People are often confused about the difference between penetration testing and vulnerability assessments.
Although the processes are related, and are both mandatory under several information security regulations, including the PCI DSS (Payment Card Industry Data Security Standard), they aren’t interchangeable.
In this blog, we compare penetration testing and vulnerability assessments, helping you understand where they should fit in your organisation’s security practices.
What is vulnerability scanning?
Vulnerability scans are automated tests that identify vulnerabilities in organisations’ systems and applications.
You will inevitably have a range of weaknesses in your systems. This is partly because of the frequent changes you’ll inevitable make to applications, but also because firewalls are designed to leave certain ports open for email and other Internet-based services.
That’s why you need to conduct regular scans to identify and address vulnerabilities. There are a variety of off-the-shelf tools that can do this job. They work by running a series of ‘if–then’ scenarios, which highlight system settings or features that may contain known vulnerabilities.
A completed scan will provide a logged summary of alerts for the organisation to act on.
Vulnerability scanning and the PCI DSS
If your organisation processes cardholder data, you are subject to the PCI DSS and therefore required to conduct vulnerability scans every quarter and after any significant changes to the network.
Scans must be conducted by a qualified person who is independent of the device or component being scanned. This individual will need to take responsibility for configuring the appropriate tools and performing the scans.
You’ll also need to bear in mind that quarterly external scans are a separate requirement from quarterly internal scans, and must therefore be conducted separately.
If your scan fails, you must schedule a rescan within 30 days to prove that the critical, high-risk or medium-risk vulnerabilities have been patched.
Many organisations simplify the task by performing monthly scans to keep on top of any emerging vulnerabilities.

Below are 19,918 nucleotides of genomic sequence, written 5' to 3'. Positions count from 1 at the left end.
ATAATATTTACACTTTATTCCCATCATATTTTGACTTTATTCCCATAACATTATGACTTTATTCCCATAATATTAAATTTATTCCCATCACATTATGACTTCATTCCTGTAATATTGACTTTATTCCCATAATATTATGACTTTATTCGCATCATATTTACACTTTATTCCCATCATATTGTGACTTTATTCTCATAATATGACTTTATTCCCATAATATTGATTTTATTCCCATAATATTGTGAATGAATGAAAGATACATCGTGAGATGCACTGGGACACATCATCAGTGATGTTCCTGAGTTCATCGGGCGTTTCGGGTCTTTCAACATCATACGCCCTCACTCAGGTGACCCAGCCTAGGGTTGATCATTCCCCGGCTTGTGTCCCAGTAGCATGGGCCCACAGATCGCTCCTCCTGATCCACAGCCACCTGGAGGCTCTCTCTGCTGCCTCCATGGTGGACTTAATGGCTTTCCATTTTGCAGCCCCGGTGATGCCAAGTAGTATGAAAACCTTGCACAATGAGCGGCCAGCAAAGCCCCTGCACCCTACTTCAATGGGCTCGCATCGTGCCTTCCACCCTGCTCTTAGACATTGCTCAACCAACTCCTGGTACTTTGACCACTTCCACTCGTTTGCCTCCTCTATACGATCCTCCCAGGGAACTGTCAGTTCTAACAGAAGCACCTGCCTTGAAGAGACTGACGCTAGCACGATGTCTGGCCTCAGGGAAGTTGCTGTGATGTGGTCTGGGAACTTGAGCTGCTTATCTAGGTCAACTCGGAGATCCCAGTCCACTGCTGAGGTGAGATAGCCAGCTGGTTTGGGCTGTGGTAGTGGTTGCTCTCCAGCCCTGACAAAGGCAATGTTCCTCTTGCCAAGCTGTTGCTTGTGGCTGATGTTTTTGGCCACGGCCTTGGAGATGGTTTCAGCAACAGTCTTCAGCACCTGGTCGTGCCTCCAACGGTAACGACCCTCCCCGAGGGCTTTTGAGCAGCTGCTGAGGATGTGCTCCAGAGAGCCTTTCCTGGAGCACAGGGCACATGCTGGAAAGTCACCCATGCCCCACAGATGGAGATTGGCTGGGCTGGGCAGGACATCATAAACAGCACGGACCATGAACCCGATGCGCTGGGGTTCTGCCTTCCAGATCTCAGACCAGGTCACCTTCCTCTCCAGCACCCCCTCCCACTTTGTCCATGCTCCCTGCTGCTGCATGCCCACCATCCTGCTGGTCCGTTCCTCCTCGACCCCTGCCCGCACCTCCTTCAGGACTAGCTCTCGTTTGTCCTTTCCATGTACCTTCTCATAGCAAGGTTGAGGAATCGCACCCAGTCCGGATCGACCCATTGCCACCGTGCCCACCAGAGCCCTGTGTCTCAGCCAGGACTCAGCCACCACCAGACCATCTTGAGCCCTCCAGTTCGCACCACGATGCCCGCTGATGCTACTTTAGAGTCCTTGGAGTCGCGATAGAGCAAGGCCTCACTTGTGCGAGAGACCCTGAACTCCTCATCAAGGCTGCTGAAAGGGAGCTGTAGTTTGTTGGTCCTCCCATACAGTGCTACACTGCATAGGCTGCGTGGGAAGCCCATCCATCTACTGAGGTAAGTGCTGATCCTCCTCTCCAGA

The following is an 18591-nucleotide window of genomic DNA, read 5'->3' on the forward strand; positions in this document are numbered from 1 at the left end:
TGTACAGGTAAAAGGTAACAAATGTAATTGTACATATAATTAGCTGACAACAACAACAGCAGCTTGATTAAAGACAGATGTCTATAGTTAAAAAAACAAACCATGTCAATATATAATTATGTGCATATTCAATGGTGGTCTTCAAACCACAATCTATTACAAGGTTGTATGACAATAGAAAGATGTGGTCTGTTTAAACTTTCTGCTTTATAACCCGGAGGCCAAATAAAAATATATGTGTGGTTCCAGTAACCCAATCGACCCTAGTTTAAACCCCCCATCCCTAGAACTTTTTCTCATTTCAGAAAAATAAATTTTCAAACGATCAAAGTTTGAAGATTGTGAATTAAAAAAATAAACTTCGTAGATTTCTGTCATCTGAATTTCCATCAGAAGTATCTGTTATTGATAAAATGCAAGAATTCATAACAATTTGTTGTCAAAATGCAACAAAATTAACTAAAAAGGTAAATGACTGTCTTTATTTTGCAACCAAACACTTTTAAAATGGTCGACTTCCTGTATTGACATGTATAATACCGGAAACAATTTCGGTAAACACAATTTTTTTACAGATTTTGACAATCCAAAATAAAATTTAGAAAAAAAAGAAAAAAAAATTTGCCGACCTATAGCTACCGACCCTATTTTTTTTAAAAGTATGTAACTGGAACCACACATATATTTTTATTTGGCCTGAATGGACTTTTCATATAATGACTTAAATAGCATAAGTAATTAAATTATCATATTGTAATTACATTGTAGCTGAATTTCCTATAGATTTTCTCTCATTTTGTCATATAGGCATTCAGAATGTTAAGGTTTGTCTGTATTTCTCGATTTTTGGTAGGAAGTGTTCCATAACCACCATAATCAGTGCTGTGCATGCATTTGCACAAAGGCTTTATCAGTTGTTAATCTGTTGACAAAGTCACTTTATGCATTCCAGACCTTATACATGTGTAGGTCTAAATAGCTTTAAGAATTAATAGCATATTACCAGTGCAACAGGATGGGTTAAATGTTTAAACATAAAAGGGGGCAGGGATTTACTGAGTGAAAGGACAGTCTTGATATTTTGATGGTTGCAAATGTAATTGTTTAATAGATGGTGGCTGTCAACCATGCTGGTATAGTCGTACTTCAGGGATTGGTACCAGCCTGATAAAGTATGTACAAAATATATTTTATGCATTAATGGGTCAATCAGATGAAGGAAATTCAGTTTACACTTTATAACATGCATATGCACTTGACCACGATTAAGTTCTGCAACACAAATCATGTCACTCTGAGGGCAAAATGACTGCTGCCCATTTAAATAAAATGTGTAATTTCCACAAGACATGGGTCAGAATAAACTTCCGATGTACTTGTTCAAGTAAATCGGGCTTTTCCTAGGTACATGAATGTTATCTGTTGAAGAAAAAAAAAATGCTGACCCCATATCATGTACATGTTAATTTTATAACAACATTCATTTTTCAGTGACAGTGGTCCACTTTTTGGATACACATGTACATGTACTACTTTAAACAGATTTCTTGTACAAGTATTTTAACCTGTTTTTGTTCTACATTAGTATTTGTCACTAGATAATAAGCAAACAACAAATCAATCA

To pass a PCI DSS external scan, all items listed as critical, high risk or medium risk (i.e. those with a CVSS (Common Vulnerability Scoring System) score of 4.0 or higher and specific findings that are considered automatic failures) must be remediated or disputed by the organisation. Remediation is usually the best approach.
Assured security with IT Governance
You can learn more about your testing requirements by downloading Assured Security – Getting cyber secure with penetration testing.
This free green paper explains in more detail how penetration testing works, the vulnerabilities you should be concerned about and the different types of penetration test you can use to detect them.
What is penetration testing?
Penetration testing is much more rigorous than vulnerability scanning, as it’s essentially a controlled form of hacking. The tester – known as an ethical hacker – works on behalf of an organisation and looks for vulnerabilities in its systems.
In that regard, their actual work is much the same way as a criminal hacker. Indeed, unlike vulnerability scans, penetration tests are designed to identify not only weaknesses but also exploit them.
Doing this demonstrates to an organisation exactly how a cyber criminal would infiltrate its systems and what information they could access.
Armed with this knowledge, organisations can pinpoint how effective their security controls are and which areas need improvement.
Penetration testing and the PCI DSS
PCI DSS requirements 11.3.1 and 11.3.2 state that penetration testing must be performed at least annually and after any significant changes to your network.
Penetration tests require a great deal of technical expertise and must, therefore, be carried out by a qualified professional.
Fortunately, the tester will oversee most of the technical work, meaning organisations’ main responsibility is simply hiring someone for the job and creating a plan that ensures that the test has a minimal impact on staff and business operations.
Because, remember, a penetration test is a live experiment, so when the tester exploits a vulnerability, it will impact your ability to work.
As such, you might prefer to schedule the test outside of office hours to minimise the disruption to the networks or applications that are being tested.
Alternatively, you might want to look at how staff would react to an attack (as is the case with a social engineering penetration test).
Vulnerability testing vs penetration testing
Are you still unsure under which circumstances you need a penetration test of a vulnerability scan? Here’s a quick summary:
Scanning and testing with IT Governance
If you’re looking for experts to help with your vulnerability scans and penetration tests, we are here to help. IT Governance is a CREST-accredited provider of security testing services, with a range of solutions ideal for all organisations.
We offer on-site and remote testing to help you assess your networks in whichever way is most convenient for you.
A version of this blog was originally published on 8 October 2018.